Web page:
"... Before us appear avengers sent by God from outside - Wilhelm [the German Kaiser], and from within - the Bolsheviks. We repeat: they, too, are doing their own will, they are responsible for all their actions, all their cruelties, all the blood they have shed, all the violence they have committed, but God allows them to do their own evil will for the revelation of His own judgement. There is something terrible in all this, and something providential. They are weapons of the wrath of God, and Wilhelm has often said that. Like ancient Rome, iron-clad and bloody, pitiless and merciless, they have been enthroned over our ruined life. It is not delight in evil that speaks through my lips. You know, the prophet did not sympathize with Rome, of course, he did not rejoice in his coming - he only foretold Rome's coming with sorrow, and foretold the end of the people's history as if from a flood... But God judged and judges still, and before our consciousness there arises this thought: God exists, and His impartial judgement exists!
"And on the anniversary of the revolution I open the third chapter of the mysterious book. It has the inscription: 'And at the end of the time an end shall be put to the desolation' (Daniel 9.27).
"If Wilhelm and our present rulers do not understand the signs of the times, the terrible judgement of God will strike them here, while they are still on the earth. They themselves will be divided and will perish in civil war. 'And the word will be fulfilled': 'Let the sword enter into their own hearts, and let their bows be broken' (Psalm 36.15).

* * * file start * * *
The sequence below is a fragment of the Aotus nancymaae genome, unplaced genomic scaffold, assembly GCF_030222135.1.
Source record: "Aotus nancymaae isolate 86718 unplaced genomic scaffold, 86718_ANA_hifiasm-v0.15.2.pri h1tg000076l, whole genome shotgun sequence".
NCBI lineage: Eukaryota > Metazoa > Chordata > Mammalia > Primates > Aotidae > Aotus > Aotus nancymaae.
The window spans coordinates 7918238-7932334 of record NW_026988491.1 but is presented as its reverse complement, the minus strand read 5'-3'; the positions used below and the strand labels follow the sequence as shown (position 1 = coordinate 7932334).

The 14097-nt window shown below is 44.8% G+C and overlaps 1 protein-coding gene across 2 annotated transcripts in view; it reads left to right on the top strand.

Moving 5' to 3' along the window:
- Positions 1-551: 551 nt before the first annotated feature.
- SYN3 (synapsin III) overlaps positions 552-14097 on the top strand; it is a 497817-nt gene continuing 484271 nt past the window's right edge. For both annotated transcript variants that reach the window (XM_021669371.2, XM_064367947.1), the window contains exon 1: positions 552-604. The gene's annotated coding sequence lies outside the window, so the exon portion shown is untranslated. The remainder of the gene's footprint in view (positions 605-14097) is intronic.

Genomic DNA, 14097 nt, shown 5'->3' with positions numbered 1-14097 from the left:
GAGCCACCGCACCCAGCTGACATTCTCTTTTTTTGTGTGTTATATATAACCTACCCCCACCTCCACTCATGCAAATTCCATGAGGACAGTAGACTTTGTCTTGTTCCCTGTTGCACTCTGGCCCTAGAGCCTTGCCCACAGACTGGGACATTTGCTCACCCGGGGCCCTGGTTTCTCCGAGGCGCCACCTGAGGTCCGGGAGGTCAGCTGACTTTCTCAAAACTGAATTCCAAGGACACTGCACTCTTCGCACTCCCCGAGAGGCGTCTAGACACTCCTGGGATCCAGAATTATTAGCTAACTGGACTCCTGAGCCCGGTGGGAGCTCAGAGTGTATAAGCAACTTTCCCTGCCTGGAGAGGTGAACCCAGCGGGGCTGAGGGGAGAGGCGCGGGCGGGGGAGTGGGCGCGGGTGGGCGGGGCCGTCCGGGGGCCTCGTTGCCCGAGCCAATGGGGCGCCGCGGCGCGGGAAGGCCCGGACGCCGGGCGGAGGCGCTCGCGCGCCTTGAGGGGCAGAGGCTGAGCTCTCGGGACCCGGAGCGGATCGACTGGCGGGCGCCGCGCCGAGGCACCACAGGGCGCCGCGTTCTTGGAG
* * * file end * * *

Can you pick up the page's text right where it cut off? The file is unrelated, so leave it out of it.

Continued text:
"... Just as Bolshevism was the logical consequence of socialism in its search for freedom, so the logical consequence and end of freedom will be anarchy, and it will come to us - black, terrible, mysterious and awful. It will sweep away the present rulers, it will once more reveal the terrible pages of the judgement of God. And this judgement of God will reveal to us openly that there is not and cannot be complete and absolute freedom for man, that it is limited and must be directed by the Law of God: like steam or a steam-engine in the absence of a good driver, it lead to the destruction of life; like a river which flows beyond its bed and over its banks, it turns life into a bog and a source of illnesses. And when the 'end from the flood' will appear before us, then will begin - if we repent, of course, and are worthy of life, and not of death, - the recreation of life. And this not only in Russia, but in the whole of humanity..."